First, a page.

Friday, August 6, 2010

12 Layer Cake

I have had this recipe in my box for almost 5 years. I couldn't wait to do it and what better time than right before my birthday! At least so I thought.....
Yes, there are 12 layers. I began by making a cake batter. I almost hit the max of my KitchenAid mixer. I used two 8 inch cake pans. I poured a cup of batter into each pan and baked them, let them cool slightly, flip them out of the cake pan, wash the pans and started over again until I created 12 layers. Yes, it takes a bit of time.
I couldn't get the frosting to thicken. I even reboiled it (after the incident below happened) and let it simmer for a small amount of time. It just wouldn't thicken up. It's supposed to be pourable, but I'm sure it's supposed to be thicker than mine once it cools completely. I'm not sure what I did wrong here.

The final cake. Disappointing. The cake wasn't that flavorful. It sort of tasted like a tall stack of pancakes with chocolate syrup. So, not a repeat in my house, but maybe someone else will have more luck. It's kind of pretty though.
This frosting was my nemesis. I began by lightly boiling the ingredients in a pan. Oops- over-boil situation. Chocolate sugar spilled all over my stovetop. Smoke began filling the kitchen. The toddler was crying and saying she was scared. The smoke was making it's way to the fire detector. I wiped out a kitchen towel and began fanning it away. Please don't wake the baby. Please don't wake the baby.
Luckily, no alarm and the smoke dissipated. Unfortunately, I learned that boiling sugar, if not cleaned up absolutely immediately, can create little divots or pits in a glass top stove top. Oh Sigh.

Yep, those aren't coming out.

So after this ringing endorsement, whose going to give this cake a try? Anyone??
12-Layer Cake 
4 1/2 cups all-purpose flour , sifted
1 1/2 teaspoons baking powder
1/4 teaspoon salt
1 1/2 cups (3 sticks) unsalted butter , at room temperature
2 1/2 cups sugar
6 large eggs , at room temperature
3 cups milk
1 1/2 teaspoons vanilla extract
3 cups sugar
1/2 cup unsweetened cocoa powder , preferably Dutch process
1 cup (2 sticks) unsalted butter , cut up
1 can (12 ounces) evaporated milk
1 tablespoon vanilla extract
Pecan halves, for garnish
    1. Position racks in the center and bottom third of the oven and preheat to 375°. Lightly butter four 8 1/2- to 9-inch cake pans (you will bake the cakes in three batches) and line the bottoms with rounds of parchment paper. Flour the pans and tap out the excess.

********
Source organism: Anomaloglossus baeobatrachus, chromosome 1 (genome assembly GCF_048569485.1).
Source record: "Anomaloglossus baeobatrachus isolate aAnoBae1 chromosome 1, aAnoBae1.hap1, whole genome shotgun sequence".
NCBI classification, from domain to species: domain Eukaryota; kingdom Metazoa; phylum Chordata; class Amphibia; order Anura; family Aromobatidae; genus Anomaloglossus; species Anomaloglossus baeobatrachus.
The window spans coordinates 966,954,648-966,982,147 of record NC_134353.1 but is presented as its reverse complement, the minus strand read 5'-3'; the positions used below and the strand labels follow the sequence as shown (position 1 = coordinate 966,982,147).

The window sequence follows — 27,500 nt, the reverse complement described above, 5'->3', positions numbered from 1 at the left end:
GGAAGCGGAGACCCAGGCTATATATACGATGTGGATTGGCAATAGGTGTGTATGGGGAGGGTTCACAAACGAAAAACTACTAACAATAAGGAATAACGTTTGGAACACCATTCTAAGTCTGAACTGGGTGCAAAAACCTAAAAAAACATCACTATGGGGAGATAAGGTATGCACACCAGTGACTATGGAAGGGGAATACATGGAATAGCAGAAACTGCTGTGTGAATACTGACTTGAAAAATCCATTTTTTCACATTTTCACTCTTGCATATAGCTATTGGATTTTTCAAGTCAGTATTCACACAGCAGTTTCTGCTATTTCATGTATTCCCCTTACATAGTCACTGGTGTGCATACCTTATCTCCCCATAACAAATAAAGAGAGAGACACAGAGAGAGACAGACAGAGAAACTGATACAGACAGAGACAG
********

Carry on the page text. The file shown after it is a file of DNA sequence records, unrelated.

2. To make the layers, sift together the sifted flour, baking powder and salt. Sift the mixture one more time, and set aside.

    3. Beat the butter and sugar in the bowl of a heavy-duty electric mixer fitted with the paddle blade on high speed until light in color and texture, about 3 minutes. Beat in the eggs, one at a time. Scrape down the bowl and be sure the mixture is well-blended. On low speed, add the flour in 3 additions, alternating with 2 additions of the milk, beginning and ending with the flour, and beat until smooth, scraping down the sides of the bowl often with a rubber spatula. Beat in the vanilla. Using a scant cup for each layer, spread the batter evenly in the pans. It will make a thin layer.

    4. Staggering the pans on the racks so they are at least 2 inches from each other and the sides of the oven and not directly over each other, bake the layers until they feel firm when pressed in the centers and are beginning to pull away from the sides of the pans, about 12 minutes. Cool in the pans for 5 minutes. Invert the layers onto cake racks, remove the parchment paper, and cool completely. Wash and prepare the pans. Repeat the procedure until all 12 layers have been baked and cooled.

    5. To make the icing, bring the sugar, cocoa, butter and evaporated milk to a full boil in a large saucepan. Reduce the heat to medium-low and cook until the icing has thickened slightly (it will resemble chocolate syrup but will thicken as it cools), about 3 minutes. Stir in the vanilla. Let the icing cool until thick enough to spread, but still pourable.

    6. Place a layer of cake on a wire rack set over a jelly-roll pan. Spread with a few tablespoons of the icing, letting the excess run down the sides. Stack the remaining cakes, icing each layer. Pour the remaining icing over the top of the cake. If you wish, smooth the icing on the edges to cover the sides. Place pecan halves around the top perimeter of the cake. Let stand until the glaze sets. (The cake is best served the day it is made. To store, cover loosely with plastic wrap and refrigerate for up to 1 day.)


    1. So disappointing that you put in so much work to produce a cake you didn't love. =( It looks very cool, though! Happy birthday!

    2. you worked soo hard! It is a shame it did not turn out. Sometimes recipes just don't work for many reasons. Your layers look great! I am sure you could change the recipe a bit..add more flavors, different icing. Make it yours and it will be great!


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